Tails Blog

Cats and Cars

Steve Coppell - Saturday, September 10, 2011


More often than not, cats don't travel well in cars. Cats enjoy the comfort of familia surroundings and stay close to their own territory. Another thing that cats don't like is to be confined as they are inside a car. Travelling in cars can be noisy and full of strange smells. Not to mention this experience for them is often associated with bad memories. For example the trip to the vet. 

 


Clipper Cayman Pet Carrier


It's a good idea to use a  pet carrier. It improves safety for you and for your pet as well, because you can imagine just how distracting it is to have a freaked out cat roaming about free inside your car. 

Free Delivery : Tails delivers at no extra cost to you. Just click on the Clipper Cayman to learn more.



My cat has stopped using the litter box!

Steve Coppell - Monday, June 20, 2011


What happened?

You start to notice your feline has a problem hitting the litter box, and now she is going on the kitchen floor, in the bathtub, or anywhere else inside the house but where she suppose to go.

First things first.

Firstly, are you clearing the litter box daily and replacing the litter often enough?  Do you have enough litter boxes for the number of pets in the house?  Or is there a litter box for every level of the house?  Can you be sure there isn't a health problem associated with these events?

Don't Despair
You can try these ways to get her back using the litter box again.

If it smells like a toilet it must be the toilet.

When you notice your pet has missed the litter box you need to remove all traces of this event. So of course the faeces and urine needs to be cleaned up, but also any smells left behind that your pet will pick up in the future. Failing to remove these odour's will only encourage her to go to the toilet in this place again next time. 
Once the area has been cleaned you can spray a urine smell neutraliser to kill the scent.

This is where we eat, not where we go to the toilet.
You can discourage your cat from using the wrong spot over and over again by placing her food in the spot every day for at least 21 days. She will get the idea that this is a feeding area and stop using it for a toilet.

When all else fails.

If your cats litter box is made of plastic and you have had it a long time, it will eventually absorb the offending odours so it doesn't make a difference how often you replace the litter. A new plastic litter box is not expensive to replace. It might be worth buying a new one.

Giving your pet their pill

Steve Coppell - Saturday, June 11, 2011


One way to get a reluctant pet to take medicine is to open the animal's jaws wide and pop the pill in their mouth. Place it on top of their tongue, as far back as you can without causing discomfort. Then hold their jaw closed and massage their throat. Sometimes blowing a quick puff of air over their face is effective, (when they blink they swallow). Don't release their jaws until the pill is swallowed. Once you are sure the pill has been swallowed, let go of the jaw and watch to see that the pill doesn't get spit out. If it does repeat the exercise from the beginning.

My Kitten has Baby Blue Eyes

Steve Coppell - Saturday, June 11, 2011


Are you delighted that your cat just gave birth to four kittens that all have blue eyes?
Don't get too excited; all kittens are born with blue eyes. Their true eye colour doesn't develop until they are several months old.

Pets and Bad Breath

Steve Coppell - Saturday, June 11, 2011


Bad breath in pets is just as offensive as it is in humans. But besides being a turn off, halitosis can be a sign of a health problem. It may indicate an accumulation of tartar on your pet's teeth, which can result in gingivitis, or gum disease. ( Bad teeth and gums also produce bacteria that your pet will swallow, causing other health concerns). Or it may be a sign of digestive problems.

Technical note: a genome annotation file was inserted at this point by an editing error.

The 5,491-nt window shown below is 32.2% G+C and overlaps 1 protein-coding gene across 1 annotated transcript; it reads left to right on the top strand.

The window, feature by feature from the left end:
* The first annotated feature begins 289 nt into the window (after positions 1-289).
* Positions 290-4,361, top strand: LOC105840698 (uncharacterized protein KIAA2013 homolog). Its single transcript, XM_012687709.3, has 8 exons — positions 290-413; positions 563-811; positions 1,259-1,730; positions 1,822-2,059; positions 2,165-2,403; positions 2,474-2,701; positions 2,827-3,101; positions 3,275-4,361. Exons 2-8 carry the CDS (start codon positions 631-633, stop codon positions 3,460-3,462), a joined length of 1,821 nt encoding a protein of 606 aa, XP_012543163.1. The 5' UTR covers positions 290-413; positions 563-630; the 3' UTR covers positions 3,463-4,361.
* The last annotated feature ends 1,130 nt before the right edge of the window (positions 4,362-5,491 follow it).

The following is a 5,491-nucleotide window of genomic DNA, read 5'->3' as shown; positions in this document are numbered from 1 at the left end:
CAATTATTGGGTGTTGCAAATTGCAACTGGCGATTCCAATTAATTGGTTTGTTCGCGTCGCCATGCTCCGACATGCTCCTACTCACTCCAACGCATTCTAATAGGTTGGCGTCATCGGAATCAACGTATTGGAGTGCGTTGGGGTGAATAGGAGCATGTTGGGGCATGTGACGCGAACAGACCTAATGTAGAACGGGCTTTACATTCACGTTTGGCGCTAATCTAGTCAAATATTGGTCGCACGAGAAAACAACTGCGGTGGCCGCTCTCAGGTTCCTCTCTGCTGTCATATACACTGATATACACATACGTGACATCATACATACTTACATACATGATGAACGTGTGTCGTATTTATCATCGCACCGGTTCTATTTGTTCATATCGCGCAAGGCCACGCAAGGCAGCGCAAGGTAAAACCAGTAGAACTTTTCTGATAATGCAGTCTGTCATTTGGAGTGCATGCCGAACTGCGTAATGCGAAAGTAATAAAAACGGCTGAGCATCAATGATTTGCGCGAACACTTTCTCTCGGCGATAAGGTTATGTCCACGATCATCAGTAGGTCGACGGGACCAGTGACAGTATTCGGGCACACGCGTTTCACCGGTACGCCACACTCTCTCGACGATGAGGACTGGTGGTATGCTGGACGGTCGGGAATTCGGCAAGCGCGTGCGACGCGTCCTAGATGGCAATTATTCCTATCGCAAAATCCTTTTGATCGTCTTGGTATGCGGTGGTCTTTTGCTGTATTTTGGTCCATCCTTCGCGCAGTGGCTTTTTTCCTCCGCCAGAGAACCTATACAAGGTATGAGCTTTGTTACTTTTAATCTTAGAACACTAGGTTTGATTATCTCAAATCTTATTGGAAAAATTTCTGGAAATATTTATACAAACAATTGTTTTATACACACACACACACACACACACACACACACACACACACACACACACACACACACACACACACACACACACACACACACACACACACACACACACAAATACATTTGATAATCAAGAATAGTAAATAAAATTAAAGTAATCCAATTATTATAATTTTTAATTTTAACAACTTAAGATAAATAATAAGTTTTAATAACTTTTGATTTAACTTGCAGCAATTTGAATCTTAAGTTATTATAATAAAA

What can be done?
For tartar control, feed your dog or cat some dry food every day. Or give your dogs bones to chew.

A bathroom on every floor

Steve Coppell - Saturday, June 11, 2011


If your home is spacious, or if you live on two floors, it's a good idea to set up two litter boxes for your new kitten, one at either end of the house or on each floor. Not only will this be more convenient for your pet but it will also cut down on accidents.

Friendliest Cat Breeds

Steve Coppell - Saturday, October 23, 2010
One of the tricks  with getting a friendly cat is to bring them into the family home at a young age, as a kitten, so they get to know the routines and the personalities in the house. Expecting an older cat to adapt to a rowdy family of kids is a big ask. When choosing kittens, though, have a good look at the parents. As well as checking the health records, take the time to know the parents of the kitten. If the parents seem to be friendly cats  with a good temperament, then theres a good chance the kittens will be a chip off the old block and be even tempered as well.

Finally, just remember that a cat needs to be happy in order order to be friendly. So some of its friendliness is down to you. Make it feel secure and happy, and then it will turn on the charm.



Burmese

Personality: almost the checky kid you remember from school that could never sit still. Burmese have a real love of adventure that almost amounts to a craving for chaos . While they are capable of having fun by themselves, they will often take it to you as well. They will also come to you for affection.

Ownership:
playful Burmese definately  need entertainment in the form of toys. A good scratch post is another essential, otherwise they could take out their energy on your furniture, curtains and other treasured decor. A true indoor specialist, a burmese handles apartment living well. However, they do love to go outdoors if allowed by their owners, but they are really just not cut out for it. These cats are prone to being picked on by other cats, and they also lack road sense, making road accidents a real danger for them. Being short haired these cats have low grooming requirements. Just a brush once a week will do. It is advisable to keep their claws trimmed to minimise collateral damage around they house.
One downside of living the indoor life is being prone to obesity, so you  will need to be careful not to overfeed them.